Many times it is easier to have a writer push the files at the cluster,
    especially if you are reading data from a conventional unix file system. It
    would be a VERY bad idea to mount an NFS file system on an entire cluster.

    On 12/20/07 7:06 PM, "Rui Shi" wrote:


    Hi,

    I am confused a bit. What is the difference if I use "hadoop distcp" to upload
    files? I assume "hadoop distcp" using multiple trackers to upload files in
    parallel.

    Thanks,

    Rui

    ----- Original Message ----
    From: Ted Dunning <tdunning@veoh.com>
    To: hadoop-user@lucene.apache.org
    Sent: Thursday, December 20, 2007 6:01:50 PM
    Subject: Re: DFS Block Allocation




    On 12/20/07 5:52 PM, "C G" wrote:

    Ted, when you say "copy in the distro" do you need to include the
    configuration files from the running grid? You don't need to
    actually start
    HDFS on this node do you?
    You are correct. You only need the config files (and the hadoop script
    helps make things easier).
    If I'm following this approach correctly, I would want to have an "xfer
    server" whose job it is to essentially run dfs -copyFromLocal on all
    inbound-to-HDFS data. Once I'm certain that my data has copied
    correctly, I
    can delete the local files on the xfer server. Yes.
    This is great news, as my current system wastes a lot of time
    copying data
    from data acquisition servers to the master node. If I can copy to HDFS
    directly from ny acquisition servers then I am a happy guy....
    You are a happy guy.

    If your acquisition systems can see all of your datanodes.








    ______________________________________________________________________________
    ______
    Never miss a thing. Make Yahoo your home page.
    http://www.yahoo.com/r/hs
  • Joydeep Sen Sarma at Dec 21, 2007 at 4:30 am
    i presume you meant that the act of 'mounting' itself is not bad - but letting the entire cluster start reading from a hapless filer is :-)

    i have actually found it very useful to upload files though map-reduce. we have periodic jobs that are in effect tailing nfs files and copying data to hdfs. because of random job placement, data is uniformly distributed. and because we run periodically, we usually don't need more than a task or two to copy in parallel.

    the nice thing is that if we do ever fall behind (network glitches, filer overload, whatever) - the code automatically increases the number of readers to catch up (with certain bounds on number of concurrent readers). (something i would have lot more trouble doing outside of Hadoop)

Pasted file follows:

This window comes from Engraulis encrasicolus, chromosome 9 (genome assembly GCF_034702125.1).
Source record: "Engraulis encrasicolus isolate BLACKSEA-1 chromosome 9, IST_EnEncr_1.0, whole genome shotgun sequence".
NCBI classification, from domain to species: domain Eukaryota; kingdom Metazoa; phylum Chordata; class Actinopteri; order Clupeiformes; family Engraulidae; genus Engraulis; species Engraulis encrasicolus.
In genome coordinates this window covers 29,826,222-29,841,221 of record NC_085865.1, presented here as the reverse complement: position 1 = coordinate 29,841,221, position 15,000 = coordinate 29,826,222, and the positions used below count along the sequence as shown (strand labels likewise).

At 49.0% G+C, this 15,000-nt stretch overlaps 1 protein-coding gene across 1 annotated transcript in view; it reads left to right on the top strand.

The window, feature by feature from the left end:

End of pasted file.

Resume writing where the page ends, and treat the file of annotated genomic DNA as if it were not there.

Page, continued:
the low hanging fruit we can contribute back are improvements to distcp (wildcards, parallel transfer of large text files) - but the larger setup is interesting (almost like a self-adjusting parallel rsync) that probably needs more generalization for wider use.

    ________________________________

    From: Ted Dunning
    Sent: Thu 12/20/2007 7:12 PM
    To: hadoop-user@lucene.apache.org
    Subject: Re: DFS Block Allocation




    Distcp is a map-reduce program where the maps read the files. This means
    that all of your tasknodes have to be able to read the files in question.

    Many times it is easier to have a writer push the files at the cluster,
    especially if you are reading data from a conventional unix file system. It
    would be a VERY bad idea to mount an NFS file system on an entire cluster.

    On 12/20/07 7:06 PM, "Rui Shi" wrote:


    Hi,

    I am confused a bit. What is the difference if I use "hadoop distcp" to upload
    files? I assume "hadoop distcp" using multiple trackers to upload files in
    parallel.

    Thanks,

    Rui

    ----- Original Message ----
    From: Ted Dunning <tdunning@veoh.com>
    To: hadoop-user@lucene.apache.org
    Sent: Thursday, December 20, 2007 6:01:50 PM
    Subject: Re: DFS Block Allocation




    On 12/20/07 5:52 PM, "C G" wrote:

    Ted, when you say "copy in the distro" do you need to include the
    configuration files from the running grid? You don't need to
    actually start
    HDFS on this node do you?
    You are correct. You only need the config files (and the hadoop script
    helps make things easier).
    If I'm following this approach correctly, I would want to have an "xfer
    server" whose job it is to essentially run dfs -copyFromLocal on all
    inbound-to-HDFS data. Once I'm certain that my data has copied
    correctly, I
    can delete the local files on the xfer server. Yes.
    This is great news, as my current system wastes a lot of time
    copying data
    from data acquisition servers to the master node. If I can copy to HDFS
    directly from ny acquisition servers then I am a happy guy....
    You are a happy guy.

    If your acquisition systems can see all of your datanodes.








    ______________________________________________________________________________
    ______
    Never miss a thing. Make Yahoo your home page.
    http://www.yahoo.com/r/hs
  • Ted Dunning at Dec 21, 2007 at 6:51 am
    Yeah... We have that as well, but I put strict limits on how many readers
    are allowed on any NFS data source. With well organized reads, even a
    single machine can cause serious load on an ordinary NFS server. I have had
    very bad experiences where lots of maps read from a single source; the worst
    was when a bunch of map functions all initialized themselves from a single
    mySQL server which promptly went fairly catatonic.

    On 12/20/07 8:30 PM, "Joydeep Sen Sarma" wrote:

    the nice thing is that if we do ever fall behind (network glitches, filer
    overload, whatever) - the code automatically increases the number of readers
    to catch up (with certain bounds on number of concurrent readers).
  • Eric Baldeschwieler at Dec 26, 2007 at 8:20 pm
    With a secondary sort on the values during the shuffle, nothing would